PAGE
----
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Bringing the Outside In

Photo by Selina Jean Weiss

On a Thursday night in December I arrive at San Francisco County Jail 2, just before 6 o'clock with an armful of roses and some freshly cut eucalyptus branches. The sherif at the front desk of the SOMA Jail is not surprised by me, or my load. She routinely asks for my ID and files it away. Then she assigns me a badge and a locker key "Lucky Number 7" she says, as I sign in and accept her offering. When Elisa, my facilitator arrives, she does that same and then we review our materials with the sheriff. "Worksheets, check. Roses, check, that one is easy." The sherif is matching the items in our arms to the pre-approved list of items we have requested to bring in."Jasmine, check, that one reminds me of my dad, he is a gardener. Pine, check, I don't want to get too close to that or I'll smell like a Christmas tree. Eucalyptus, check. Mint, check, White Sage and plastic bowls, check check check. You're good to go!" We're approved! (Emotional sigh of relief) Smooth check-ins at the sherif's front desk is the first hurdle to jump on our weekly Urban Agriculture class at CJ2. Sometimes the higher-ups haven't approved our materials list and they won't let us bring anything in. This sherif was more that helpful, she was even friendly. Some laugh at us, and some are super critical, making us count every colored pencil on the way in and on the way out.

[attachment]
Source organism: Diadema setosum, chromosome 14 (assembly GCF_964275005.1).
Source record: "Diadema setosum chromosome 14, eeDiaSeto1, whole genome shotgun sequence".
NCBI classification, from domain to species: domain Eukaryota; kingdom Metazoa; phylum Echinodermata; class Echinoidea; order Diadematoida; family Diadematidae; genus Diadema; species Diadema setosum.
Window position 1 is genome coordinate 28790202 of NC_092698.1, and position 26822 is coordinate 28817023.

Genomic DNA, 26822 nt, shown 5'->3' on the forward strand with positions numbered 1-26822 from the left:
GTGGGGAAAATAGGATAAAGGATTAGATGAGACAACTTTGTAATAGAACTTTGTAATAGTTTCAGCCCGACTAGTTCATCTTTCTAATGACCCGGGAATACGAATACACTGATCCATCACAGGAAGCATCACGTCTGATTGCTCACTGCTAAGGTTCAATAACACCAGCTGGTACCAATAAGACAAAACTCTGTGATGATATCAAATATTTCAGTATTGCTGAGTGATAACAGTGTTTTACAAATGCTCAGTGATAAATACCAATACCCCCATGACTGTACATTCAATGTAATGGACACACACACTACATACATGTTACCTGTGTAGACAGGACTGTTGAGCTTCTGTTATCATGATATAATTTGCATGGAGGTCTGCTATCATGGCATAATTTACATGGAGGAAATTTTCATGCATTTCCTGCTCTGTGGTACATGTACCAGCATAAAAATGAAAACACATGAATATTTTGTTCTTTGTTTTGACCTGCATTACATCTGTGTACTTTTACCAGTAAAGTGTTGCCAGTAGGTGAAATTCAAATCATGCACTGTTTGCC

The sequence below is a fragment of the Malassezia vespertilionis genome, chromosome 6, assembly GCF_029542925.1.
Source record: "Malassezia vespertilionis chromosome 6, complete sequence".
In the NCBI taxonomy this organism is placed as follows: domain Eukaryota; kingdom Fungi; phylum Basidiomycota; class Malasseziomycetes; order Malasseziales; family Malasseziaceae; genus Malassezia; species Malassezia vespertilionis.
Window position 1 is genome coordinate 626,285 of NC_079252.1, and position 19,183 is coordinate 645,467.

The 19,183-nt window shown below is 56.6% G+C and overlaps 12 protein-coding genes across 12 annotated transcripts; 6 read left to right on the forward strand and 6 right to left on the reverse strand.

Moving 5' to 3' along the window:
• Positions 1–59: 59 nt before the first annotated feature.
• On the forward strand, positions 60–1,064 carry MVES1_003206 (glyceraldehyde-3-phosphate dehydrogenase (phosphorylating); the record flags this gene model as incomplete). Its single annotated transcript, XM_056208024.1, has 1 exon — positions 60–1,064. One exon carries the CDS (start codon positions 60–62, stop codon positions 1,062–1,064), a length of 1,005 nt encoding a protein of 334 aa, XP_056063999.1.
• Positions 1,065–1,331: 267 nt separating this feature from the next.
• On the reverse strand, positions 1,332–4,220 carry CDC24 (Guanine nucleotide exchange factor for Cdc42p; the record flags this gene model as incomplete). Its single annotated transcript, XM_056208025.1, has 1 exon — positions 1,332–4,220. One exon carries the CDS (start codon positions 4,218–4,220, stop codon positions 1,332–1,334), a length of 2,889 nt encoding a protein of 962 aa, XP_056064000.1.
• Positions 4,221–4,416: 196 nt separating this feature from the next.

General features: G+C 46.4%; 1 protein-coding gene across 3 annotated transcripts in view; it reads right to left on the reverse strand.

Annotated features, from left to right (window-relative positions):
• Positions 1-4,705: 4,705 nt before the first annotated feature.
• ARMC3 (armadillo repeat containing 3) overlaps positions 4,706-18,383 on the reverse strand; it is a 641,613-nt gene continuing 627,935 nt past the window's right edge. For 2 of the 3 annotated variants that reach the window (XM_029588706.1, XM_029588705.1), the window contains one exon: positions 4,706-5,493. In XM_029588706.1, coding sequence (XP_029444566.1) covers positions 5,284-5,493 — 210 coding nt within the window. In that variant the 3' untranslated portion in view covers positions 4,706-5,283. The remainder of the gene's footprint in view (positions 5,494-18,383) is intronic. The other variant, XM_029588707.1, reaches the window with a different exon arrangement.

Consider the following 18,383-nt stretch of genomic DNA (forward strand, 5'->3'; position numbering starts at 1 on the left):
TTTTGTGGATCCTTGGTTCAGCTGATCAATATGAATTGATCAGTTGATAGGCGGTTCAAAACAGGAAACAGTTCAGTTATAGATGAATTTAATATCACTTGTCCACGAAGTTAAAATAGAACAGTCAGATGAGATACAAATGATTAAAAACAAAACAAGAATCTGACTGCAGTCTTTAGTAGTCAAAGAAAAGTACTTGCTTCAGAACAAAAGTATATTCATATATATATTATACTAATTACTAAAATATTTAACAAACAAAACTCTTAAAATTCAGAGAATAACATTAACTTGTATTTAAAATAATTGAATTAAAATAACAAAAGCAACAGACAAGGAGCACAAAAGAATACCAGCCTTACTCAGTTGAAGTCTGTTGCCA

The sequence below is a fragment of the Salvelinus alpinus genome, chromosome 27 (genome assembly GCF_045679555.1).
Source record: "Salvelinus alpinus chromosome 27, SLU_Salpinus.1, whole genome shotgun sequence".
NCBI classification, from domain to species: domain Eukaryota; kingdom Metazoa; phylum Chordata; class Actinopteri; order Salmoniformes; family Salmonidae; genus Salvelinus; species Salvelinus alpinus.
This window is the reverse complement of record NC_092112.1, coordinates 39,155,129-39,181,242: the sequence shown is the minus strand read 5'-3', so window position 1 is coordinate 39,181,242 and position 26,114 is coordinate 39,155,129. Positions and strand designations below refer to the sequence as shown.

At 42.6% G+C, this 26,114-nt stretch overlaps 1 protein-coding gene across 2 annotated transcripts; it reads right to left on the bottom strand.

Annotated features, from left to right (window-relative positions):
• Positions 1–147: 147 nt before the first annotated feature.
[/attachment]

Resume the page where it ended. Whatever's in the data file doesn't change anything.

Over the past year I have been working with a small group of avid Bay Area gardeners to provide a weekly class on the broad topic of plants. We call ourselves "The Plant People." Sometimes we plant seeds or transplant succulents. Other times we make healthy snacks like guacamole or fruit based sodas. About once a month we focus on the medicinal uses of plants.

We pass the sherif's desk, and turn a corner to put our personal items like bags, phones, keys, anything we don't want or can't bring into the jail into a locker. Then we go through the metal detector. Once we're cleared there, we wait at a large metal sliding door for our faces to be recognized by a camera, and somewhere in the jail someone pushes a button to allow the door open. It slowly creeks back into place once we have passed the threshold.